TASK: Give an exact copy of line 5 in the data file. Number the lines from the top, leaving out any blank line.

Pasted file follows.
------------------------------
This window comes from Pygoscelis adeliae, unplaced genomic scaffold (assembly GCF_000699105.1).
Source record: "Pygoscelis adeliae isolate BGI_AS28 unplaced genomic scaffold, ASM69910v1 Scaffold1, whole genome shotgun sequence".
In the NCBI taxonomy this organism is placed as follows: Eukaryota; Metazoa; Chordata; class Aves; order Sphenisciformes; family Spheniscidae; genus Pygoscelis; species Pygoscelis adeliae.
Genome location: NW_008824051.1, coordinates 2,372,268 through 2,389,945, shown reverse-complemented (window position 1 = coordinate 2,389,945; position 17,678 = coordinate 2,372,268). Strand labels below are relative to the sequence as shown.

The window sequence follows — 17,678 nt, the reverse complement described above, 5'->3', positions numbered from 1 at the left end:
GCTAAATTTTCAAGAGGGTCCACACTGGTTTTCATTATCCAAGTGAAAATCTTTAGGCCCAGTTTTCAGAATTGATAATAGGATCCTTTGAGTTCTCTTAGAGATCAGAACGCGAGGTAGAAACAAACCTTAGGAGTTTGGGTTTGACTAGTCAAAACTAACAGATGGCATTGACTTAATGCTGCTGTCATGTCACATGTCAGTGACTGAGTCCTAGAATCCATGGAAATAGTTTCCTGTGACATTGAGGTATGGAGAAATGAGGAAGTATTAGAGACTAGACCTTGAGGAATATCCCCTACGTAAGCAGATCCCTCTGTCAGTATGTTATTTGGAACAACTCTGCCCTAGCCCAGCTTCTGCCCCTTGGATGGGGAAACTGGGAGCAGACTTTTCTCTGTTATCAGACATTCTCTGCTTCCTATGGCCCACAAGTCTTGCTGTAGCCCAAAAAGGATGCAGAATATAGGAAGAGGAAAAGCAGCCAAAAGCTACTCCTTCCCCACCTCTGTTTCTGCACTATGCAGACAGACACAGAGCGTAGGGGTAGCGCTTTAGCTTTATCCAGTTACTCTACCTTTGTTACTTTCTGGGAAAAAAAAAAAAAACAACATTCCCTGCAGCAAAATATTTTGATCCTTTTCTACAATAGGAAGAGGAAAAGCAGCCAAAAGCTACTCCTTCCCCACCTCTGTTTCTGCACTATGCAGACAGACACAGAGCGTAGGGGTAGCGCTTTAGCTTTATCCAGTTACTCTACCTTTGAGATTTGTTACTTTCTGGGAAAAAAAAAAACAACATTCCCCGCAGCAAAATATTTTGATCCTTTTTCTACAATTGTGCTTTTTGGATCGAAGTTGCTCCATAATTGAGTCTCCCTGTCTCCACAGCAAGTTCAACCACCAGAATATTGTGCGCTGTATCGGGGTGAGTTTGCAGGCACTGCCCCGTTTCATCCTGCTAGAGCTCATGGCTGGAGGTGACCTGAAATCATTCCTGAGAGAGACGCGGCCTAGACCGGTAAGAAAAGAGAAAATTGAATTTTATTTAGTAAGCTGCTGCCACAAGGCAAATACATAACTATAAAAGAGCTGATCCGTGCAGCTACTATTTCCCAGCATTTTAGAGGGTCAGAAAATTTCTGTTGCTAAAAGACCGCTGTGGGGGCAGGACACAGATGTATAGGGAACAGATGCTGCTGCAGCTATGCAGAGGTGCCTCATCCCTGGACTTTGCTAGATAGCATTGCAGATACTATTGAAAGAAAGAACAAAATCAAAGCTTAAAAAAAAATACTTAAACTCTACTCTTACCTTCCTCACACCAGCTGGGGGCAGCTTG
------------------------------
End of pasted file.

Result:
The window sequence follows — 17,678 nt, the reverse complement described above, 5'->3', positions numbered from 1 at the left end: